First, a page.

But something about being so far away from my family kept me from filing my applications and writing my essays, which wasn't like me. I'd never been much of a procrastinator and had gotten straight As, geek style, pretty much since they started giving grades, albeit in check-minus/check/check-plus form. I knew thiswould be a huge decision, and I was agonizing over where to apply when I was walking down the street in my most recent hometown (Munich) and bumped into the older sister of a friend from my school in Spain. She had just graduated from Van Pelt and raved about it with stars in her eyes, saying wistfully thoseyears had been the best years of her life.

Hmm . . . a boarding school where I could stay for three straight years and be on the same continent as my family? I knew of a few in England but they were all single sex and supposedly all legacies. Intrigued, I logged on to the website to register my request for an application. I was emailed back a password for the private pages of the website so I could surf the myriad images of Prince William look-alikes dressed formally for class and brandishing stacks of old books, even switching to the famed Gstaad campus for the winter term, where instruction is in the morning so students can ski in the afternoon. For real. How many schools in the world switch campuses midyear to accommodate choice slalom time? One. Mine. Yeah . . . crazy. But what really attracted me was the image of row after row of tennis courts.

They had cement courts, they had clay courts, but most important of all: grass courts. The rarely seen nature's courts were the definition of high maintenance, with thrice daily mowings that made a golf course look overgrown. In all my life I had never played on grass. It had been a dream of mine, and I couldn't imagine going to a school where they would be readily available to me. I was sold. My parents were sold, my dad especially, who was determined that I get a top education and go to a top school. He thought Van Pelt was a great idea. I just needed to sell the school.

Jet Set RB/SB. Copyright © by Carrie Karasyov. Reprinted by permission of HarperCollins Publishers, Inc. All rights reserved. Available now wherever books are sold.

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Jet Set 4.7 out of 5 based on 0 ratings. 14 reviews.
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R u there
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Ok
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Go to match res4
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TeensReadToo More than 1 year ago
Imagine a school filled with the wealthiest, most privileged students in the world. I can assure you that your imagination doesn't match up to the Van Pelt Academy, a private boarding school in Switzerland. The gilded hallways, chandeliers, maid service, and a school store that sells Chanel, Gucci, and Tiffany are just a few of the amenities at this ultra-posh school.

During the winter, the entire population of the school moves to the Gstaad campus, so students can ski in the afternoon. The student body is made up of the children of business magnates, royalty, and one American girl, who is attending Van Pelt on scholarship.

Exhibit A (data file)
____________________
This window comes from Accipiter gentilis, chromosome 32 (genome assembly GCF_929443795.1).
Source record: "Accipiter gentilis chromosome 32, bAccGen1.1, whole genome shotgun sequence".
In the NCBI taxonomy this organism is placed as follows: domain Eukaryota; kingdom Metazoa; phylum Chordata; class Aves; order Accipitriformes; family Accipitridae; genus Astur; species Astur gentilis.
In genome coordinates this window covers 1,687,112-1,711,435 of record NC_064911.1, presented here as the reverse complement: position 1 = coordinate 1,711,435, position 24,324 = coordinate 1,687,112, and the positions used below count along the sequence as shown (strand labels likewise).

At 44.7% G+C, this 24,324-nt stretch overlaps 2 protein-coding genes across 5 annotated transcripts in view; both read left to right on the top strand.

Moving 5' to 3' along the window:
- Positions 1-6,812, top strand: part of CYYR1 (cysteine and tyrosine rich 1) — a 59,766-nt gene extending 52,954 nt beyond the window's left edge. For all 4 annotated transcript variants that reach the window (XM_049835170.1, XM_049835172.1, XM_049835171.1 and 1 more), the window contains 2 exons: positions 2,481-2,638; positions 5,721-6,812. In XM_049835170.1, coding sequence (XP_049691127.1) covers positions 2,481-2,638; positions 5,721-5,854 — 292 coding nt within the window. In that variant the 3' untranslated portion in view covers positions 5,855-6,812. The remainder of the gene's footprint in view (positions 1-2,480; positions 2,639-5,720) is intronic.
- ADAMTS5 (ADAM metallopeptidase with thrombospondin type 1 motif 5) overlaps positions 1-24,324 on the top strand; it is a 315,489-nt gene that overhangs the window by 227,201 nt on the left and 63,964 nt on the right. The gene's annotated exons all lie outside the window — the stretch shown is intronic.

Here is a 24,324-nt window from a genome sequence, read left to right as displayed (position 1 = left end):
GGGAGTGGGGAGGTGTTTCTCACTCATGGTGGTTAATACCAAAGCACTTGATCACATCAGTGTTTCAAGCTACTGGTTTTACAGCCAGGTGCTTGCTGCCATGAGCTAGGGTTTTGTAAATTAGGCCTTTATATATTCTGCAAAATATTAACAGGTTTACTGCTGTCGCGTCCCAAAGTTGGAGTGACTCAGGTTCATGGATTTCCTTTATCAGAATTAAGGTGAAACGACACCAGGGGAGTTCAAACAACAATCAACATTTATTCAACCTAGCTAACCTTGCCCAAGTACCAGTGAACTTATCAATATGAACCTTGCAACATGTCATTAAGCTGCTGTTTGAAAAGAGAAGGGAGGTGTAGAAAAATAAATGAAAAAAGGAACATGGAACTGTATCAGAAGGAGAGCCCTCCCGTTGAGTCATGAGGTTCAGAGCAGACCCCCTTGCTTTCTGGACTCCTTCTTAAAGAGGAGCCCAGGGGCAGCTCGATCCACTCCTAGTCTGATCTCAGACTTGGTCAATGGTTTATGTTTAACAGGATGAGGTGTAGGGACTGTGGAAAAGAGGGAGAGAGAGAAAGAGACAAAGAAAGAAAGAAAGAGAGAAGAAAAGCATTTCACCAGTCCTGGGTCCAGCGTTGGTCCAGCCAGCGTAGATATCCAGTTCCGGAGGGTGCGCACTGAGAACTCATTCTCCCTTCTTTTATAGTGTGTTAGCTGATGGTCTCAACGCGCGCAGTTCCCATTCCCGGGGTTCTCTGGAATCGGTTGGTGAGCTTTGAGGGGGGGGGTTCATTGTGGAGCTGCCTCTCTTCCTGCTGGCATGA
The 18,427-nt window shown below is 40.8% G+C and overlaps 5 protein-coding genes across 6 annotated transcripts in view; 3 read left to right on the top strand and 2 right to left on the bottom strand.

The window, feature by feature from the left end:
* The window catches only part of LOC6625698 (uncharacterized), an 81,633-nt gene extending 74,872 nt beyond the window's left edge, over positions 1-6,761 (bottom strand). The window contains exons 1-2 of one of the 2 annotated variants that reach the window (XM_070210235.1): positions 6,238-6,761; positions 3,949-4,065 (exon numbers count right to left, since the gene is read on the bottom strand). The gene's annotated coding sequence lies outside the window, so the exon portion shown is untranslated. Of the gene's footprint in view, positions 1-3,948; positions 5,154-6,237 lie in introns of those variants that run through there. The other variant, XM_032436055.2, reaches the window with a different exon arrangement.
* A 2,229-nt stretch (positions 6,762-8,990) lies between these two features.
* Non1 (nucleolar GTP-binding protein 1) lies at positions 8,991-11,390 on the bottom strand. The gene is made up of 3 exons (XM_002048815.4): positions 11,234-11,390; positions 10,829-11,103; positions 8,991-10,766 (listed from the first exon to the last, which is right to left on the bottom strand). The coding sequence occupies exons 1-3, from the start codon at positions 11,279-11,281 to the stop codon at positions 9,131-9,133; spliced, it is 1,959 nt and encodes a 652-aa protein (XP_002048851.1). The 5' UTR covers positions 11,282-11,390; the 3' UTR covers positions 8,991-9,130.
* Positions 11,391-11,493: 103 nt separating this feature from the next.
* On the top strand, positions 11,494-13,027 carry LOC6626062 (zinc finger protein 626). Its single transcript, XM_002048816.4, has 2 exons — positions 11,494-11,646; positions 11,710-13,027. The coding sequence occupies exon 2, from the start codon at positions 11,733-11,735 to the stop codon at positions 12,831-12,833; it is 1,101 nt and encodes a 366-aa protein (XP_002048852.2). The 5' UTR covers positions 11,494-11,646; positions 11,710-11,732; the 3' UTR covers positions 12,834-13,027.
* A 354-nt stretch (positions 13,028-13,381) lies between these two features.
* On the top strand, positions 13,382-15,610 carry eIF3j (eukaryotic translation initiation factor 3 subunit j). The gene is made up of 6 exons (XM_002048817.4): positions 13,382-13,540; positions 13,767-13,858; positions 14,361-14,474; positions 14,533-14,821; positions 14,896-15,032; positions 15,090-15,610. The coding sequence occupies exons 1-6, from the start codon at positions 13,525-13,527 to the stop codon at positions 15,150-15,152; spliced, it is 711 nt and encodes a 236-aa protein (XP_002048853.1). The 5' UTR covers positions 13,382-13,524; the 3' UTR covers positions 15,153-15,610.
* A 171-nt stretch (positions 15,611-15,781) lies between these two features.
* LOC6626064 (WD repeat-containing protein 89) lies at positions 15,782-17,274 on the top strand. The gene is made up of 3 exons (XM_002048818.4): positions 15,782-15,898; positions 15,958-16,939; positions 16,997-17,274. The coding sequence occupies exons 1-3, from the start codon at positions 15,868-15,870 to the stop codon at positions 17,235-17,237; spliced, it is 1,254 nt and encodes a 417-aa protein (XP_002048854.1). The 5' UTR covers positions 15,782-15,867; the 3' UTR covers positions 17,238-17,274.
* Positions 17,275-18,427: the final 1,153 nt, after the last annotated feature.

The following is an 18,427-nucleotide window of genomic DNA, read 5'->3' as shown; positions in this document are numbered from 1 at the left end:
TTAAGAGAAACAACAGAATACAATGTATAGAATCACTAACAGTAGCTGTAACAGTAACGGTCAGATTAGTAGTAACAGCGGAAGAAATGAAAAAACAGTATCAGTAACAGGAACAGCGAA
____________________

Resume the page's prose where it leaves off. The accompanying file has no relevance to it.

Lucy Peterson isn't rich. Her dad is in the military and her family has moved throughout the world, most recently setting up house in Munich. After a chance encounter, Lucy learns about Van Pelt and takes a chance to apply for admission. Lucy is actually a promising tennis player, and Van Pelt Academy is looking to strengthen its team. Lucy is awarded a scholarship and enters a world that few people can imagine. Lucy now finds herself surrounded by luxury and privilege.

Of course, there are always downfalls to every good situation. There are The Diamonds, an elite group of the three most popular girls in school. And it isn't long before Lucy ends up on the wrong side of them. The one person who is friendly towards her is actually a plant for a tabloid magazine and is intent on involving Lucy in an expos¿ of the students and life at Van Pelt Academy. Oh, and there is Oliver. Prince Oliver, actually. One of the best-looking and most down-to-earth boys Lucy has ever met. But really, what are her chances with a Prince? Especially with The Diamonds so attached to him.

Before long, Lucy's new life develops more complications than she could have ever imagined. Will she lose her opportunity at Van Pelt Academy or can she adapt to her new surroundings and become one of the group?

JET SET is a fun and entertaining story that introduces you to a lifestyle that so many people dream about. It is definitely worth the read.
Anonymous More than 1 year ago
Anonymous More than 1 year ago
Imagine a school filled with the wealthiest, most privileged students in the world. I can assure you that your imagination doesn't match up to the Van Pelt Academy, a private boarding school in Switzerland. The gilded hallways, chandeliers, maid service, and a school store that sells Chanel, Gucci, and Tiffany are just a few of the amenities at this ultra-posh school. During the winter, the entire population of the school moves to the Gstaad campus, so students can ski in the afternoon. The student body is made up of the children of business magnates, royalty, and one American girl, who is attending Van Pelt on scholarship. She gets into trouble. loves a boy who seems to love her too. This book is awesome and i only recommend it for young teens.